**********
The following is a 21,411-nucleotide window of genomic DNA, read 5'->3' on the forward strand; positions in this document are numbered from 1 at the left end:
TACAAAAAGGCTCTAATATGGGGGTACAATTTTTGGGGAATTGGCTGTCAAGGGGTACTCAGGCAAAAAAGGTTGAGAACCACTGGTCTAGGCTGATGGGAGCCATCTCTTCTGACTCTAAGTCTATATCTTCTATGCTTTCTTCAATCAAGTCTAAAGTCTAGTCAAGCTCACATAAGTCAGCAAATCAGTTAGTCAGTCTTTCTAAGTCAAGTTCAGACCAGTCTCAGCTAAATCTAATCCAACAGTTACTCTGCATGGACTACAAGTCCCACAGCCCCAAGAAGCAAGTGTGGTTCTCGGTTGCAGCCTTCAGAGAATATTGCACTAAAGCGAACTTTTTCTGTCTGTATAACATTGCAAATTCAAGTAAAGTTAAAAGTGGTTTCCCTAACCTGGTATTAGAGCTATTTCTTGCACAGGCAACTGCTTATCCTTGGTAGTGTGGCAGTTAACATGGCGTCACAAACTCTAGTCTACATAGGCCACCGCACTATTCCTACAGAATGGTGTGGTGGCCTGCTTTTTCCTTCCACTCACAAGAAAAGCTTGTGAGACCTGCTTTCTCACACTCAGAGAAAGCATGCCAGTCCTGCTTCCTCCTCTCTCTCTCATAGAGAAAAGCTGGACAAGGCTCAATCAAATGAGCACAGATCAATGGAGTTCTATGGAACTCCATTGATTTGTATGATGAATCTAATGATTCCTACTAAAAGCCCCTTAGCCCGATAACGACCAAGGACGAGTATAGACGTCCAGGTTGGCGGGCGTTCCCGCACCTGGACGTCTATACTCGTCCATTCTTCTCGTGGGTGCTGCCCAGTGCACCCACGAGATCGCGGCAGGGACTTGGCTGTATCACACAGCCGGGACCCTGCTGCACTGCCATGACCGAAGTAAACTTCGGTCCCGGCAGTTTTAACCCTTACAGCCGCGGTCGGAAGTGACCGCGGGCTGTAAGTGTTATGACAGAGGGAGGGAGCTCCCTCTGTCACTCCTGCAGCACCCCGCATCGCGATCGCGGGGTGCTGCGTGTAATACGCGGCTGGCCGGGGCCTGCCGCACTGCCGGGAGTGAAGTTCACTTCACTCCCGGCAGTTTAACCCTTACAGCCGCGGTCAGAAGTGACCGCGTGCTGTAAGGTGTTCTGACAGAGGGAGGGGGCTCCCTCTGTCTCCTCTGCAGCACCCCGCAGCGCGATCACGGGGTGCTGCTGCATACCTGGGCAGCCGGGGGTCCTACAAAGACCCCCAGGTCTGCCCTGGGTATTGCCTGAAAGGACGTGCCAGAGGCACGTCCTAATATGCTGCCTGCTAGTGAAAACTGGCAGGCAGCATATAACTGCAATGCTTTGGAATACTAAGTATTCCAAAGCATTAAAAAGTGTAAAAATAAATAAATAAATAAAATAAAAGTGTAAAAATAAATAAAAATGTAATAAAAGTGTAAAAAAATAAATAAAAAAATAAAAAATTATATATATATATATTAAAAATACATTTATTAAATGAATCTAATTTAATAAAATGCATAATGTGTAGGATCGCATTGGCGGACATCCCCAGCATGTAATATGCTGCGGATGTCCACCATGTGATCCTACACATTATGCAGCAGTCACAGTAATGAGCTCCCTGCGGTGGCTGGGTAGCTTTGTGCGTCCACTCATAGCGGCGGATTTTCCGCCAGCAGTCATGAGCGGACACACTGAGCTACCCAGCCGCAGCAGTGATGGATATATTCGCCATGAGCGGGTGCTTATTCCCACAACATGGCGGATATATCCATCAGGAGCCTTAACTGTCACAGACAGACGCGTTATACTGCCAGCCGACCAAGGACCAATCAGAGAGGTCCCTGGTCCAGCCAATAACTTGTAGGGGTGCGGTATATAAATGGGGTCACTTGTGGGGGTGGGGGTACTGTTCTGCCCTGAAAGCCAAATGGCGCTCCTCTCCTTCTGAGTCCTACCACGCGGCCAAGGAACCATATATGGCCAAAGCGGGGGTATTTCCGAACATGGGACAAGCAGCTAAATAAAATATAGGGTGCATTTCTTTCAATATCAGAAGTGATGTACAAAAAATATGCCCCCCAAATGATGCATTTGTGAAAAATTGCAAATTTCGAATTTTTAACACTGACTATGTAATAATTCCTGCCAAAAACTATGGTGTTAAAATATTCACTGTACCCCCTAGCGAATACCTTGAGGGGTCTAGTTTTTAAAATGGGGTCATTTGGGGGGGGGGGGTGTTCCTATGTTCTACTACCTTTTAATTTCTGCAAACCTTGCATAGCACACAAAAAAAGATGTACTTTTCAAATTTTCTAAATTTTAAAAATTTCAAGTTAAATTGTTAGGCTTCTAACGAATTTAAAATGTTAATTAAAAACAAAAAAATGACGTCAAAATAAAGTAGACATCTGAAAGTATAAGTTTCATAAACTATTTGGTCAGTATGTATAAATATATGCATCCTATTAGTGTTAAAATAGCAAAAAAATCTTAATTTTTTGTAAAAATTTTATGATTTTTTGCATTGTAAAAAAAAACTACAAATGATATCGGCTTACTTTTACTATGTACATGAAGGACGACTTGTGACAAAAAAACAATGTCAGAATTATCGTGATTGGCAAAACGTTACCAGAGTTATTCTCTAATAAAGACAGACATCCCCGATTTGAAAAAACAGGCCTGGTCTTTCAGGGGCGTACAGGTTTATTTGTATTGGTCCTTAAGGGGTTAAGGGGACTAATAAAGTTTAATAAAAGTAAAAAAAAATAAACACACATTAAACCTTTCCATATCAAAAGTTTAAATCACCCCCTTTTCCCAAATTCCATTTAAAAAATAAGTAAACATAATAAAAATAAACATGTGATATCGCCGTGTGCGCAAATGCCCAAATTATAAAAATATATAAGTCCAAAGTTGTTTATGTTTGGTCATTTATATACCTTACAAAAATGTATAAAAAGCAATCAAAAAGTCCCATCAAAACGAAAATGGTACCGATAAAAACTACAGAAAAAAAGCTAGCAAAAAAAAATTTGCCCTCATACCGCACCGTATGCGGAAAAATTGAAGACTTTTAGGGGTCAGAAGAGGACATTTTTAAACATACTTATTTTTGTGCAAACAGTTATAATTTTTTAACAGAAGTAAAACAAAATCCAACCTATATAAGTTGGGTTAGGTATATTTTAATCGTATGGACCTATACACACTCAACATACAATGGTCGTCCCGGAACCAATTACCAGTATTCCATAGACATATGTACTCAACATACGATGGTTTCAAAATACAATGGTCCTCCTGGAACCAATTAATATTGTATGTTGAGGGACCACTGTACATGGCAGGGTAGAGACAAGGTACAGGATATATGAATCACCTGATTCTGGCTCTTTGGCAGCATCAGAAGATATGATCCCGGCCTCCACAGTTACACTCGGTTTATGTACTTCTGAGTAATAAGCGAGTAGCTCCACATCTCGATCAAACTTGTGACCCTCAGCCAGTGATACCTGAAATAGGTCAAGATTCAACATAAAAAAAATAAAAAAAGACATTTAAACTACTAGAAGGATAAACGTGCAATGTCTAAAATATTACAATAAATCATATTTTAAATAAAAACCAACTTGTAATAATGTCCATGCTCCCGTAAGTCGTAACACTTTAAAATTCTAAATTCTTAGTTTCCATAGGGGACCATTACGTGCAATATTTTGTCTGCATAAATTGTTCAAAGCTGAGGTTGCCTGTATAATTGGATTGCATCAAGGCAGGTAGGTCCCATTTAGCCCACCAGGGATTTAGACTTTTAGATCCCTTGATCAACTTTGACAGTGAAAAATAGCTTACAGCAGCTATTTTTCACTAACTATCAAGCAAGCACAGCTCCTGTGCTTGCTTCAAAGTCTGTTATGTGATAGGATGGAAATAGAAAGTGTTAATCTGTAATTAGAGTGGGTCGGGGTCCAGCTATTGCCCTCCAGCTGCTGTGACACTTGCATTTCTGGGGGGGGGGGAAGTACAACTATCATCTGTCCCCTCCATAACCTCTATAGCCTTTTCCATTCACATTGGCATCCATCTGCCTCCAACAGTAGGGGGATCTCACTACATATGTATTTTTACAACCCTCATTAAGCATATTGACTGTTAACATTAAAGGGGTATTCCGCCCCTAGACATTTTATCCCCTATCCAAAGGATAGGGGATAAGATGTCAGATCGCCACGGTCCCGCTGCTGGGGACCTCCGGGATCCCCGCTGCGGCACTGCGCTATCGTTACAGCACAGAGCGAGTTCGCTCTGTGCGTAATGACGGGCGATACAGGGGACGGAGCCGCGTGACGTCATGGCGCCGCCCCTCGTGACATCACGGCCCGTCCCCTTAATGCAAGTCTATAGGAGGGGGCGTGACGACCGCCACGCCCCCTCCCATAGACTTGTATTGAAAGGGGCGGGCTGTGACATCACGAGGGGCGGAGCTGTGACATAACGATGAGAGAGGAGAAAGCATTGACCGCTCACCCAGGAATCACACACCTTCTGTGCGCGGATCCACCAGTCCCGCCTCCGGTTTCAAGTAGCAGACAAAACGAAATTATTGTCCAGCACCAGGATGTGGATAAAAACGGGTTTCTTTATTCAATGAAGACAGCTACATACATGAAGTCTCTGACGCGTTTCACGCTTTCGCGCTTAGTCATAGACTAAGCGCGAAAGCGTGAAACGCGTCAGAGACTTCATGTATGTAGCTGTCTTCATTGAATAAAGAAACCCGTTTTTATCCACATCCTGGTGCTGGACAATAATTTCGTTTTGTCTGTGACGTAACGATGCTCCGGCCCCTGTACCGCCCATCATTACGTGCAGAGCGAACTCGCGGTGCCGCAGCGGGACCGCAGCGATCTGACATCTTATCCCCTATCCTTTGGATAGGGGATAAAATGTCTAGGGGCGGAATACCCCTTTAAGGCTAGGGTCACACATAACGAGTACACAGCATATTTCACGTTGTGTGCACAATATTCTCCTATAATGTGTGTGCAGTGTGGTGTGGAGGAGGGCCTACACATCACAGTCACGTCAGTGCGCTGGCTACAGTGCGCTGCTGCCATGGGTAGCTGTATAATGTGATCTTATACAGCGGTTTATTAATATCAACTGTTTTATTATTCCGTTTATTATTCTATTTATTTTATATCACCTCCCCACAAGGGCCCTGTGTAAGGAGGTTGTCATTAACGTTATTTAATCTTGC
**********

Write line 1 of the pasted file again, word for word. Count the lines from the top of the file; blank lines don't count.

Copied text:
The following is a 21,411-nucleotide window of genomic DNA, read 5'->3' on the forward strand; positions in this document are numbered from 1 at the left end: